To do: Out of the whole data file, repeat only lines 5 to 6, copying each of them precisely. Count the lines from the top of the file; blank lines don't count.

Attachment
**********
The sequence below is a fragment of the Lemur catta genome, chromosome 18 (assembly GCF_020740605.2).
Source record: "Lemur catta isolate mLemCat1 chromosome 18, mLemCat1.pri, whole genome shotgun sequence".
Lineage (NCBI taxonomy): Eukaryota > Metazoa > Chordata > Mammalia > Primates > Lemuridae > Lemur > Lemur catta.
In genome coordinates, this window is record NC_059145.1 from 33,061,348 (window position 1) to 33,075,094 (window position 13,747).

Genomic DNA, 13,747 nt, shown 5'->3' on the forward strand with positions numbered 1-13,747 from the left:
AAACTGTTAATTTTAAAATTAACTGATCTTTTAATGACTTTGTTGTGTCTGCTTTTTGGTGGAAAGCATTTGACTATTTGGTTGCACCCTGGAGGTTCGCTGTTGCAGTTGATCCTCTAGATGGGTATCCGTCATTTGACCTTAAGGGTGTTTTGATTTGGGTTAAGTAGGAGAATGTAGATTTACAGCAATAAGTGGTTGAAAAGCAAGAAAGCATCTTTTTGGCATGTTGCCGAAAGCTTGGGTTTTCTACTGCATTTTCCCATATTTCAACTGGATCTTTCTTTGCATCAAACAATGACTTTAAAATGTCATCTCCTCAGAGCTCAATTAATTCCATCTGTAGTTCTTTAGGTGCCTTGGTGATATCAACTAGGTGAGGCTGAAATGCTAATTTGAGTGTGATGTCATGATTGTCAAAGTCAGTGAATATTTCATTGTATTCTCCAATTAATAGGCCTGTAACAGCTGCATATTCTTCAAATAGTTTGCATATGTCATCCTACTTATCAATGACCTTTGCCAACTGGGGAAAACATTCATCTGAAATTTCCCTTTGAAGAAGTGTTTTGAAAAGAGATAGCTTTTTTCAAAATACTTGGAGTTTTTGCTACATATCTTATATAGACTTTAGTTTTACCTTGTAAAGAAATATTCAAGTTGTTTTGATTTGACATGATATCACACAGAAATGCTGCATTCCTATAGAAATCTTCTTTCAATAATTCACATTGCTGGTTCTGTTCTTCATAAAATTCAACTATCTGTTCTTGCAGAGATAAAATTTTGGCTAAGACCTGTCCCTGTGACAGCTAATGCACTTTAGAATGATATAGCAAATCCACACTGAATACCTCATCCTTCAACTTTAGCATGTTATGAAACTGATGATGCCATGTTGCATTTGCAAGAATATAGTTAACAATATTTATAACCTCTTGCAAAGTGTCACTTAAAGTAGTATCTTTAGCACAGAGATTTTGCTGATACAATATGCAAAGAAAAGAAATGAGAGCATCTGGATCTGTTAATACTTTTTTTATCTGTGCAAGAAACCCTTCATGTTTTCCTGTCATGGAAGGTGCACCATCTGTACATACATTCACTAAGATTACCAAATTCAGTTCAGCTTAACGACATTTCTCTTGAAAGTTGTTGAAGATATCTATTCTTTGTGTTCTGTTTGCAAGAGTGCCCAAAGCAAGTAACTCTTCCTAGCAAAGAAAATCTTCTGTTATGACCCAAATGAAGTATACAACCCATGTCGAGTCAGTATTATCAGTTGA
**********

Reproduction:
Genomic DNA, 13,747 nt, shown 5'->3' on the forward strand with positions numbered 1-13,747 from the left:
AAACTGTTAATTTTAAAATTAACTGATCTTTTAATGACTTTGTTGTGTCTGCTTTTTGGTGGAAAGCATTTGACTATTTGGTTGCACCCTGGAGGTTCGCTGTTGCAGTTGATCCTCTAGATGGGTATCCGTCATTTGACCTTAAGGGTGTTTTGATTTGGGTTAAGTAGGAGAATGTAGATTTACAGCAATAAGTGGTTGAAAAGCAAGAAAGCATCTTTTTGGCATGTTGCCGAAAGCTTGGGTTTTCTACTGCATTTTCCCATATTTCAACTGGATCTTTCTTTGCATCAAACAATGACTTTAAAATGTCATCTCCTCAGAGCTCAATTAATTCCATCTGTAGTTCTTTAGGTGCCTTGGTGATATCAACTAGGTGAGGCTGAAATGCTAATTTGAGTGTGATGTCATGATTGTCAAAGTCAGTGAATATTTCATTGTATTCTCCAATTAATAGGCCTGTAACAGCTGCATATTCTTCAAATAGTTTGCATATGTCATCCTACTTATCAATGACCTTTGCCAACTGGGGAAAACATTCATCTGAAATTTCCCTTTGAAGAAGTGTTTTGAAAAGAGATAGCTTTTTTCAAAATACTTGGAGTTTTTGCTACATATCTTATATAGACTTTAGTTTTACCTTGTAAAGAAATATTCAAGTTGTTTTGATTTGACATGATATCACACAGAAATGCTGCATTCCTATAGAAATCTTCTTTCAATAATTCACATTGCTGGTTCTGTTCTTCATAAAATTCAACTATCTGTTCTTGCAGAGATAAAATTTTGGCTAAGACCTGTCCCTGTGACAGCTAATGCACTTTAGAATGATATAGCAAATCCACACTGAATACCTCATCCTTCAACTTTAGCATGTTATGAAACTGATGATGCCATGTTGCATTTGCAAGAATATAGTTAACAATATTTATAACCTCTTGCAAAGTGTCACTTAAAGTAGTATCTTTAGCACAGAGATTTTGCTGATACAATATGCAAAGAAAAGAAATGAGAGCATCTGGATCTGTTAATACTTTTTTTATCTGTGCAAGAAACCCTTCATGTTTTCCTGTCATGGAAGGTGCACCATCTGTACATACATTCACTAAGATTACCAAATTCAGTTCAGCTTAACGACATTTCTCTTGAAAGTTGTTGAAGATATCTATTCTTTGTGTTCTGTTTGCAAGAGTGCCCAAAGCAAGTAACTCTTCCTAGCAAAGAAAATCTTCTGTTATGACCCAAATGAAGTATACAACCCATGTCGAGTCAGTATTATCAGTTGA